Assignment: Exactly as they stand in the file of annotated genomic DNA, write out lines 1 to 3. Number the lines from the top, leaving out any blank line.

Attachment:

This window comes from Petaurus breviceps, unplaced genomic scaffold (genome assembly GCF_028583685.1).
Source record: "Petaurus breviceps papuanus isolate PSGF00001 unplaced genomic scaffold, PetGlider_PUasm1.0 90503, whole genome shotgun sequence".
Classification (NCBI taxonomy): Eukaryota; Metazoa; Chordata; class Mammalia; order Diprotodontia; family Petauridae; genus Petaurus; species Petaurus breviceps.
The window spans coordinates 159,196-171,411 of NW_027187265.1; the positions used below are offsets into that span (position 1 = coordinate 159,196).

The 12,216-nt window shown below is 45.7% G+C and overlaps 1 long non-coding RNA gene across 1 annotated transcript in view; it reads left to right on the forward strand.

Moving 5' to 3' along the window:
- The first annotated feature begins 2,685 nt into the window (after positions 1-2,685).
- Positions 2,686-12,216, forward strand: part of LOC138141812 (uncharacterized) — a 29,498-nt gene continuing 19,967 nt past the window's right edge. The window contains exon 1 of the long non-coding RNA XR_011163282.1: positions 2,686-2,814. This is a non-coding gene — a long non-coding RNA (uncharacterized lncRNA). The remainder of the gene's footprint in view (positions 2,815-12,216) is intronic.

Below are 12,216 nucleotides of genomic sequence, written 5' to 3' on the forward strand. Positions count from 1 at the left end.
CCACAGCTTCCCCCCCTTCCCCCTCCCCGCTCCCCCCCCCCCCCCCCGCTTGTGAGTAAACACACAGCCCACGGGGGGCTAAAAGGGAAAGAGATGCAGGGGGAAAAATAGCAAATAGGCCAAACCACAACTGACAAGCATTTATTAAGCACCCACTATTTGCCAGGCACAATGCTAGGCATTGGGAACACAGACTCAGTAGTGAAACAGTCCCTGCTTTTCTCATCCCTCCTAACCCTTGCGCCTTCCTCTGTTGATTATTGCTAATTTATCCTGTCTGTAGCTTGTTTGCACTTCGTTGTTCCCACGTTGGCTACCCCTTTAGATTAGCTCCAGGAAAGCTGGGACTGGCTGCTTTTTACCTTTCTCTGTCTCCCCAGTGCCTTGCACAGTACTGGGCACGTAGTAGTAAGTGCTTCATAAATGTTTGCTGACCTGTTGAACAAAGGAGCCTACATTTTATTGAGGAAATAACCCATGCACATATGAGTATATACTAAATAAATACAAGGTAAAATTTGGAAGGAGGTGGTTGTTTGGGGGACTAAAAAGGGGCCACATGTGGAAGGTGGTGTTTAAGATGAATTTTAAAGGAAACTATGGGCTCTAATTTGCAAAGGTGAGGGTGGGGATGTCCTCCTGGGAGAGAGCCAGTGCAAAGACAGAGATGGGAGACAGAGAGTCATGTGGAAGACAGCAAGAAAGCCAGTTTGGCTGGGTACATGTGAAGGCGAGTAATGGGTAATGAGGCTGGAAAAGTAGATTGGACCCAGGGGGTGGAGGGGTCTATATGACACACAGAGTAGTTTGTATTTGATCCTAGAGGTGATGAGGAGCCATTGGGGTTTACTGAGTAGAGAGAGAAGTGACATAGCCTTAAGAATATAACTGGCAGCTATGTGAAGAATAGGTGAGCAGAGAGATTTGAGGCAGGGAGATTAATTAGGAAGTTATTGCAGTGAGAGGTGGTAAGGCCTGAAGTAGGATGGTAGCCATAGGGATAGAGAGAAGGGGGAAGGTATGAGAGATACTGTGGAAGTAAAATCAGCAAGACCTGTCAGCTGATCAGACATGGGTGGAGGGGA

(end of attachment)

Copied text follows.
This window comes from Petaurus breviceps, unplaced genomic scaffold (genome assembly GCF_028583685.1).
Source record: "Petaurus breviceps papuanus isolate PSGF00001 unplaced genomic scaffold, PetGlider_PUasm1.0 90503, whole genome shotgun sequence".
Classification (NCBI taxonomy): Eukaryota; Metazoa; Chordata; class Mammalia; order Diprotodontia; family Petauridae; genus Petaurus; species Petaurus breviceps.